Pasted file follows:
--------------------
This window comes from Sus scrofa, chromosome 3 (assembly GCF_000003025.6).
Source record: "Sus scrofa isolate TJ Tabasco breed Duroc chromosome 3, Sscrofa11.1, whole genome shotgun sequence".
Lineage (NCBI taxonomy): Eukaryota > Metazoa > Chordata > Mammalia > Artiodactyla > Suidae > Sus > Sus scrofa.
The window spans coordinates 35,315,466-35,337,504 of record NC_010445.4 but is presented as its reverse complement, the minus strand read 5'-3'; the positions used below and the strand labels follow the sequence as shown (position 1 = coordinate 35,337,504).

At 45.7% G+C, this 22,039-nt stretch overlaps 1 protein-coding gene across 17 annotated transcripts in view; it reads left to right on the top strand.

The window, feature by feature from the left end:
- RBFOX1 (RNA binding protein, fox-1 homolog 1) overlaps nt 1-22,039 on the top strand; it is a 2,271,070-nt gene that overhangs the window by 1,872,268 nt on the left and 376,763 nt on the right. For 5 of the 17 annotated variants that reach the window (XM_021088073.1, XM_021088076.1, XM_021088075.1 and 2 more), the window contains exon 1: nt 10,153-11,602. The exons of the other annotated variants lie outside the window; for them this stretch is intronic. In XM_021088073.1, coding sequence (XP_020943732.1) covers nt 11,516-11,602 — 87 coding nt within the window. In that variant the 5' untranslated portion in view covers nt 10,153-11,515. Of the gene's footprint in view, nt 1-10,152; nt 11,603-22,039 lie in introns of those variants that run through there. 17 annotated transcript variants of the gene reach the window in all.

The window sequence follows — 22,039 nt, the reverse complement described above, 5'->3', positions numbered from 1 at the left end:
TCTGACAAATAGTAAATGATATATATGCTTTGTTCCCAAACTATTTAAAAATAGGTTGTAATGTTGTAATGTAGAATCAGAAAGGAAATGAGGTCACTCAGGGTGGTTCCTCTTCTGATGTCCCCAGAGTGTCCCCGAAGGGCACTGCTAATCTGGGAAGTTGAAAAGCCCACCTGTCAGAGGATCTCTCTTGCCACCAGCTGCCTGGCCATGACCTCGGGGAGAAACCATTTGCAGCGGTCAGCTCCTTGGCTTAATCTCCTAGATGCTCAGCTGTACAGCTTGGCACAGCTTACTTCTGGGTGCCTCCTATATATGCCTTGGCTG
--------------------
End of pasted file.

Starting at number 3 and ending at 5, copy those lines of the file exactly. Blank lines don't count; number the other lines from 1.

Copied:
Lineage (NCBI taxonomy): Eukaryota > Metazoa > Chordata > Mammalia > Artiodactyla > Suidae > Sus > Sus scrofa.
The window spans coordinates 35,315,466-35,337,504 of record NC_010445.4 but is presented as its reverse complement, the minus strand read 5'-3'; the positions used below and the strand labels follow the sequence as shown (position 1 = coordinate 35,337,504).

At 45.7% G+C, this 22,039-nt stretch overlaps 1 protein-coding gene across 17 annotated transcripts in view; it reads left to right on the top strand.